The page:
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September 2012 Employment Law Newsletter

15-09-2012

If you would like to discuss any employment issues please contact Julie Taylor on 01635 508181

1. it’s all about the Status!

The Court of Appeal has determined that a GP who was an integral part of a company and was providing services as a surgeon could be a ‘worker’ for the purposes of a holiday pay and unlawful deductions claim, even though he was in business on his own account.

The statutory definition of ‘worker’ specifically excludes a person who provides services to a ‘client or customer’ of the profession or business the individual carries on. However, this decision highlights that where the individual is a fundamental part of a business and they are providing personal service to a company which is not their client, they are likely to be classified as a worker

This emphasises that employers, who wish to avoid someone who works for them being considered an employee or a worker, should take specific legal advice and generally proceed with caution in this area.

2. Prevention is better than cure!

The Employment Appeal Tribunal has found that where a manager behaves badly towards an employee, but not so as to destroy or seriously damage the relationship and justify the employee resigning, quick and reasonable action by other managers can prevent the situation escalating into circumstances that would justify the employee resigning and claiming constructive dismissal.

This means that if an employee raises a grievance about the bad behaviour, it may be possible to prevent the situation deteriorating into a constructive dismissal situation by upholding the grievance and taking immediate steps to resolve the issues.

This case highlights the importance of handling grievances promptly and fairly in accordance with grievance policies and procedures and is encouraging for employers. Additionally, appropriate action should be identified and taken quickly if a grievance is upheld.

3. ACAS Redundancy handling advice

ACAS has published additional advice on managing redundancy situations, which includes advice for employers on how to break the difficult news to staff about job cuts, an explanation of the need for fairness and objectivity when applying selection criteria and other useful information. A copy of the booklet can be found here.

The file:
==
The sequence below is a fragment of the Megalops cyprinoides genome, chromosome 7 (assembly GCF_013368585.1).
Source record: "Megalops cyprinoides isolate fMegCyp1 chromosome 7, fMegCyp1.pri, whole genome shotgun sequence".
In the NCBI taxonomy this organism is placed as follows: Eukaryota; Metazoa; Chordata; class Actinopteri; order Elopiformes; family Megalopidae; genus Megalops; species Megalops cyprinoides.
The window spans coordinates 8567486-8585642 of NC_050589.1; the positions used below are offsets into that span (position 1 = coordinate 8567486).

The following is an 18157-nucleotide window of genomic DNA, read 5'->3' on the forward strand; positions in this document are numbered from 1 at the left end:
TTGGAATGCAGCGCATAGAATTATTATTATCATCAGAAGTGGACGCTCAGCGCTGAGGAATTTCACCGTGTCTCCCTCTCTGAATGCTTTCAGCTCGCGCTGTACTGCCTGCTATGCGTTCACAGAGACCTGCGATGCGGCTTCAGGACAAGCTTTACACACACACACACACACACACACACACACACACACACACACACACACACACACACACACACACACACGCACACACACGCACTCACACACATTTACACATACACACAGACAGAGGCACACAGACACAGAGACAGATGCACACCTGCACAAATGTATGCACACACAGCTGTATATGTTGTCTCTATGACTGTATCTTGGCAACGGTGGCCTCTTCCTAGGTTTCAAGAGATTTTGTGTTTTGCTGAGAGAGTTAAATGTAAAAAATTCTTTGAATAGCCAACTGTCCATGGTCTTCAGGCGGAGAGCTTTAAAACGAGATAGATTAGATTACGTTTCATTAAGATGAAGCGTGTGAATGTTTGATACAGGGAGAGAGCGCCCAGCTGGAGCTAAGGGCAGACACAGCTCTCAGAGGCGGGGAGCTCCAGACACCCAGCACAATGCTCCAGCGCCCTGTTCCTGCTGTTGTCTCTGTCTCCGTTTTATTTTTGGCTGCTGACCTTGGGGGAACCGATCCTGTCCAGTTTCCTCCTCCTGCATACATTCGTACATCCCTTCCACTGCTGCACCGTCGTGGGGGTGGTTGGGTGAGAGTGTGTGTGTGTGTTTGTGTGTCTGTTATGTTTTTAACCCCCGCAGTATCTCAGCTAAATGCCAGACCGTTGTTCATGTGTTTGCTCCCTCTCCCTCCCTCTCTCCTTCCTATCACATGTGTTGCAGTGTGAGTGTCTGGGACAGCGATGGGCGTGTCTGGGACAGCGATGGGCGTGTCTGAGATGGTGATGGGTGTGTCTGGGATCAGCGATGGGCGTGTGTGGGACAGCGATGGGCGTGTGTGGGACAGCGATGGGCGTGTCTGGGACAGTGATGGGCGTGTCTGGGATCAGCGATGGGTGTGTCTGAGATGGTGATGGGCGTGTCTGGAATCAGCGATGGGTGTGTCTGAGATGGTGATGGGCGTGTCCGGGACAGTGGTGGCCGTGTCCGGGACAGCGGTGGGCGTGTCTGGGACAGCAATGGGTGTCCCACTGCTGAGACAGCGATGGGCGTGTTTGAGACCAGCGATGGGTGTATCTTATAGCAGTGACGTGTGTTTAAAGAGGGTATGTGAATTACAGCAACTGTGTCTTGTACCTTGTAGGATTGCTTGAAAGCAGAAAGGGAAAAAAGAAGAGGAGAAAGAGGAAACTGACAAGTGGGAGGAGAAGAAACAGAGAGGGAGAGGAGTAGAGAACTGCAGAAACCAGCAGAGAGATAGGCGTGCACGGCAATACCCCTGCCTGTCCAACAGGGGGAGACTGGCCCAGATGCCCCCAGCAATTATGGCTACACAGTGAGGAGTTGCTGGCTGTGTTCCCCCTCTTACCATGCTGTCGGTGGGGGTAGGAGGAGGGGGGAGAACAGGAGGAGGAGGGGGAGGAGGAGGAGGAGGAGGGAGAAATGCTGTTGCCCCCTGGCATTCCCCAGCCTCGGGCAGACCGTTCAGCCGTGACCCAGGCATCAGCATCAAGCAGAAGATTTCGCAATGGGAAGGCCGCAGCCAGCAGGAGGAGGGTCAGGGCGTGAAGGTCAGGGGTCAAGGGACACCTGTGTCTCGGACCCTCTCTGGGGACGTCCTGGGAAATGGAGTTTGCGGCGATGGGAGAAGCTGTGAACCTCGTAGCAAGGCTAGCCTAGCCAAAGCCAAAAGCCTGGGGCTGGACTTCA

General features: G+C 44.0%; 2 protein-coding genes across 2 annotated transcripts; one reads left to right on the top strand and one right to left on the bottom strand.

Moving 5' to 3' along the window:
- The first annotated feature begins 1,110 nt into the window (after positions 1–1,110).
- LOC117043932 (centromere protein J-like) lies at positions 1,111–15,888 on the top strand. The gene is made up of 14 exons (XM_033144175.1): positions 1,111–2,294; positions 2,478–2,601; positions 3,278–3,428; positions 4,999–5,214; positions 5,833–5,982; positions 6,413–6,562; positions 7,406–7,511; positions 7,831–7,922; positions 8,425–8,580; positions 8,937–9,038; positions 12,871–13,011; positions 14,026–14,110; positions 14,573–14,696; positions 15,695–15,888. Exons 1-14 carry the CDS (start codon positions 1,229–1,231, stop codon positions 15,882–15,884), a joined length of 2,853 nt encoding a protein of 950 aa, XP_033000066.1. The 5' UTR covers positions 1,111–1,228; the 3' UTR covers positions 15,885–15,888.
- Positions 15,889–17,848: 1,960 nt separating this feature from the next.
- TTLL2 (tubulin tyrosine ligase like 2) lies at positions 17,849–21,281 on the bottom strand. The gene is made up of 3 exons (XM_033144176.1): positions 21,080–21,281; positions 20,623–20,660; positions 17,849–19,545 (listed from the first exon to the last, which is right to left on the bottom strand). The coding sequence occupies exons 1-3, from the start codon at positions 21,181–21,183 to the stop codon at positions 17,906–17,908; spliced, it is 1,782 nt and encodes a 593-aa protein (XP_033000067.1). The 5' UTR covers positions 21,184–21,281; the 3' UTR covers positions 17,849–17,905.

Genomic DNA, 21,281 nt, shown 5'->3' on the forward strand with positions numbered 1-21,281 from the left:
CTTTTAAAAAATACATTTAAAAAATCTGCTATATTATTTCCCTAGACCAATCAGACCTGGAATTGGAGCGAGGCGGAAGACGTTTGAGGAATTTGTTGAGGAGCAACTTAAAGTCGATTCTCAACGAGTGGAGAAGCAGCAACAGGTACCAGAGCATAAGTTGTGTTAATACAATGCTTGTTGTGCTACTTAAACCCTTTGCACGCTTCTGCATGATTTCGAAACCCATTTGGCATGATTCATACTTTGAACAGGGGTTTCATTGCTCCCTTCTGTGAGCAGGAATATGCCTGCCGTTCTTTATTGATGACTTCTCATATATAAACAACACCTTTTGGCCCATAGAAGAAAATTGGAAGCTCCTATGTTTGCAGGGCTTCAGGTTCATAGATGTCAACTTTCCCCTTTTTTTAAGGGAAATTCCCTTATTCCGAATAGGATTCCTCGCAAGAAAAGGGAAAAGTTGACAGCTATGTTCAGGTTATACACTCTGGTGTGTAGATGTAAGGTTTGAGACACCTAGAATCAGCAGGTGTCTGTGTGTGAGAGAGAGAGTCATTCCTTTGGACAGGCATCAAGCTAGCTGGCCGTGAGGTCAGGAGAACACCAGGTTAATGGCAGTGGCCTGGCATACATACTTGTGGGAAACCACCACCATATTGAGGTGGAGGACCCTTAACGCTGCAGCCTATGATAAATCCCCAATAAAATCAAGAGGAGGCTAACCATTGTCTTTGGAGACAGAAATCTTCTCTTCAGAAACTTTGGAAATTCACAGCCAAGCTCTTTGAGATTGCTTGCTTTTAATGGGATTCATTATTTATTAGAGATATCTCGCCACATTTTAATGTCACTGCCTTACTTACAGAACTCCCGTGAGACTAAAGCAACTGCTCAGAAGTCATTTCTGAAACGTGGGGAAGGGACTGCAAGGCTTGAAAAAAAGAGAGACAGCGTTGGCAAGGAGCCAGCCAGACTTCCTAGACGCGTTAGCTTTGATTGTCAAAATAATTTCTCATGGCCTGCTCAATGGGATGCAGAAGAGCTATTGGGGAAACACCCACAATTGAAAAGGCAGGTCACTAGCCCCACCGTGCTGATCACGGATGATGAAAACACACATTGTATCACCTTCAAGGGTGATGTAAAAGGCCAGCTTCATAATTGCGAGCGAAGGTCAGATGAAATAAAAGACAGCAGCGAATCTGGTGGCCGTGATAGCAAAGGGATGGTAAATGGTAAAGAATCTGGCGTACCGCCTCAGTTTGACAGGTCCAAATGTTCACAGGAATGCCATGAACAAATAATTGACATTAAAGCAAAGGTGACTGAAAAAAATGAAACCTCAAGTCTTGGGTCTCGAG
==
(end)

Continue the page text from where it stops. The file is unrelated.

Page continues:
4. Compensation awards: Death in Service Benefits

The Employment Appeal Tribunal has held that a lost death in service payment can form part of compensation following unfair dismissal. This means that the estate of an employee who is unfairly dismissed and dies shortly afterwards can bring a claim for the loss of the death in service benefit.

The amount recoverable as compensation by the employee’s estate would usually be limited to the cost of the insurance premium. However, in this case it was decided that, as the employee would not have been able to take out a replacement policy after his dismissal because he died soon afterwards and was having serious medical treatment in-between, his estate should be awarded the amount that would have been paid out on his death under the policy.

5. Holiday Leave and Sickness absence

The Court of Appeal has determined that a worker, who has not taken paid annual leave in the relevant year as a result of absence through illness, is entitled to a payment in lieu of that accrued untaken holiday on termination of employment without having made any prior request to carry the leave forward.

This demonstrates that a worker does not lose the right to paid annual leave because they are absent through sickness during the holiday leave year and that sickness has prevented them from taking paid annual leave. In these circumstances, the worker is entitled to take the paid annual leave at another time when they are not sick and, if necessary, in another leave year. If the employment relationship ends before the worker is able to take the accrued leave, they will be entitled to a payment in lieu of any remaining untaken leave.

Employers will need to ensure that workers who have been prevented from taking annual leave by reason of sickness are given the opportunity to take the leave at a later date and if that is not possible because their employment has been terminated, a payment in lieu should be made.

Please note that these comments are intended to summarise some of the employment issues of the moment, not to provide detailed legal advice, so if you need assistance with any employment issues you may have please contact Julie Taylor on: 01635 508181.

Follow Julie on Twitter: @JulieT_GL


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